Viasna launches campaign to monitor penal system
The obvious coercive focus of the state policy growing in connection with one or another socially significant event is more than ever before emphasizing the urgency of the issue of the country’s penitentiary legislation, law enforcement and the status of convicted persons, as well as those limited in their rights owing to restriction of freedom in different kinds of penal institutions.
The poor human rights situation in Belarus is peculiar to both prisons in
the traditional sense (colonies, detention centers and prisons) and
institutions which declare other functions (special psychiatric facilities,
medical-labor dispensaries, special educational institutions).
Respect for people’s rights, including of those deprived of liberty, is
dealt by the influential international bodies. It was the understanding by the
United Nations member-states of the vulnerable situation of prisoners that
eventually led to the adoption of treaties that specifically define their
rights. Adopted in 1955, the document “Standard Minimum Rules for the Treatment
of Prisoners” set the standards, which include the principles of medical care
in detention. In 1977 the rules were extended to persons detained without
charges, i.e. held in places other than prison.
Over the years, the minimum standards which guarantee the protection of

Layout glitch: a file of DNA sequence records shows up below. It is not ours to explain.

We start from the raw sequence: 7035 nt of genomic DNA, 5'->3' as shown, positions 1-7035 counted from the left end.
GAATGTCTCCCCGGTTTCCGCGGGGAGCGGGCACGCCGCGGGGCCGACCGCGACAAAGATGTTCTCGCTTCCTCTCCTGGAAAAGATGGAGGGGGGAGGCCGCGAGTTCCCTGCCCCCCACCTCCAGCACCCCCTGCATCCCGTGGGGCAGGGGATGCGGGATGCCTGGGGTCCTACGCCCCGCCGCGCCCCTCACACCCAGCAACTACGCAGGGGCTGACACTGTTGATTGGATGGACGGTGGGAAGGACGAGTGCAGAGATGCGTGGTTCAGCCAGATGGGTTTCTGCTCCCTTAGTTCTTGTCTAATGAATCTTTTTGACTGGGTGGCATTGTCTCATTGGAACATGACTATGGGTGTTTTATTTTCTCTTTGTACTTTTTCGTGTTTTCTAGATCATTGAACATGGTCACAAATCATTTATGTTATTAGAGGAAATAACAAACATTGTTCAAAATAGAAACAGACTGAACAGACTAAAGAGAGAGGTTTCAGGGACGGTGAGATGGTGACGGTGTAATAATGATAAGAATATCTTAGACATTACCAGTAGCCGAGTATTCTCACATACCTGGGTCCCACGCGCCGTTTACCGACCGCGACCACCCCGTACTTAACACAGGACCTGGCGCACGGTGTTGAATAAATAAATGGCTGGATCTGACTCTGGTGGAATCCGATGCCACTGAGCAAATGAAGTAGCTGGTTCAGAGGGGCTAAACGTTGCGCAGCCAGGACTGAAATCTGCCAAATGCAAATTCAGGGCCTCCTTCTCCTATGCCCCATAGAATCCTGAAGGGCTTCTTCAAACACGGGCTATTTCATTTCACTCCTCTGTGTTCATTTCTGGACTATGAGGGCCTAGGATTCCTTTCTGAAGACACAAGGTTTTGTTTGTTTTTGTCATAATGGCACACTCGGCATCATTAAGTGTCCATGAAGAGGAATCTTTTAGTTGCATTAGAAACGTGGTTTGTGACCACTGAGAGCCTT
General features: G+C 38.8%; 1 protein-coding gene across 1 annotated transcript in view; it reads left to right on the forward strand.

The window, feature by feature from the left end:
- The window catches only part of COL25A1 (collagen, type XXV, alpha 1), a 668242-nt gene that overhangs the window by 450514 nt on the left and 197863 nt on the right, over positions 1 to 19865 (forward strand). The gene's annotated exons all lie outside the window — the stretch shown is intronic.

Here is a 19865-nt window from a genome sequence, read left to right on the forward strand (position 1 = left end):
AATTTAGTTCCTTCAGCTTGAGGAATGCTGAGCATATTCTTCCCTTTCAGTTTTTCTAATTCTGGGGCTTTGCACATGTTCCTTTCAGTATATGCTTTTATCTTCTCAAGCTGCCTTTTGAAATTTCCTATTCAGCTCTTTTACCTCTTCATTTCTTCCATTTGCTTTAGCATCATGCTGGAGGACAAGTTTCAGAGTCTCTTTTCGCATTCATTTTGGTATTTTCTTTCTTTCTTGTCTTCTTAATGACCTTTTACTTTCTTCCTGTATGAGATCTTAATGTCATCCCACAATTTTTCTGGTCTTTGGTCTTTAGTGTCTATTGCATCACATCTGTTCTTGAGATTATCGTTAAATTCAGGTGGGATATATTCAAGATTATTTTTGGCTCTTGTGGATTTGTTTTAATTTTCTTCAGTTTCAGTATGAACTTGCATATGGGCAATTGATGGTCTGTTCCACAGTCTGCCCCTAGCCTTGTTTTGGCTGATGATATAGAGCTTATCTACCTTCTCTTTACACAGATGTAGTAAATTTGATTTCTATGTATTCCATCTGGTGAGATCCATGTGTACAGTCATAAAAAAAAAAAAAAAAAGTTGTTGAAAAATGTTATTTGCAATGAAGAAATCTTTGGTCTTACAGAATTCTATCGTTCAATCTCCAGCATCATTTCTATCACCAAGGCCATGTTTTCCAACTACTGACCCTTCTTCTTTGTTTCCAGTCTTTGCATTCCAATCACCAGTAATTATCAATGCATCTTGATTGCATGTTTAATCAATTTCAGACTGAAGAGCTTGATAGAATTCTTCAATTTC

persons in custody have been supplemented by other legal acts. In 1984, the UN
adopted the Convention against Torture and Other Cruel, Inhuman or Degrading
Treatment or Punishment. In 1985, the United Nations Standard Minimum Rules for
the Administration of Juvenile Justice were adopted for the protection of
juvenile offenders. In 1988 and 1990, the UN adopted, respectively, the Body of
Principles for the Protection of All Persons under Any Form of Detention or
Imprisonment, and the Basic Principles for the Treatment of Prisoners.
The special rules relating to prisoners do not by any means supersede the
state obligations to implement and respect the rights of citizens as stipulated
by the International Covenant on Civil and Political Rights, as well as efforts
to prevent torture and inhuman or degrading treatment or punishment.
In addition to civil and political rights, prisoners can also enjoy
economic and social rights, as set out in the International Covenant on
Economic, Social and Cultural Rights. Everyone’s right to the highest
attainable standard of health, as proclaimed by this document, is also directly
related to the hygienic conditions of detention and health care in prisons.
The national penitentiary legislation, including the Penal Code, internal
regulations of various types of institutions, other relevant laws and
regulations, in general implemented the principles enshrined in international
treaties ratified by the Republic of Belarus; however, it does not account for
trends in the European understanding of basic human rights. Moreover, the
practice of keeping prisoners in detention or restraint of liberty is far from
understanding and respect for human rights and freedoms.
Although declaring an intention to adhere to its obligations under human
rights treaties, the state is in no hurry to reform the penal system
performance; the control of public associations, even in the legally
emasculated form, is rather fake than effective.
The functions of punishment by imprisonment, arrest, restraint,
administrative detention, and detention of persons awaiting a court decision
are implemented by the Ministry of Internal Affairs and its Department of
Corrections, the State Security Committee (in relation to its own pre-trial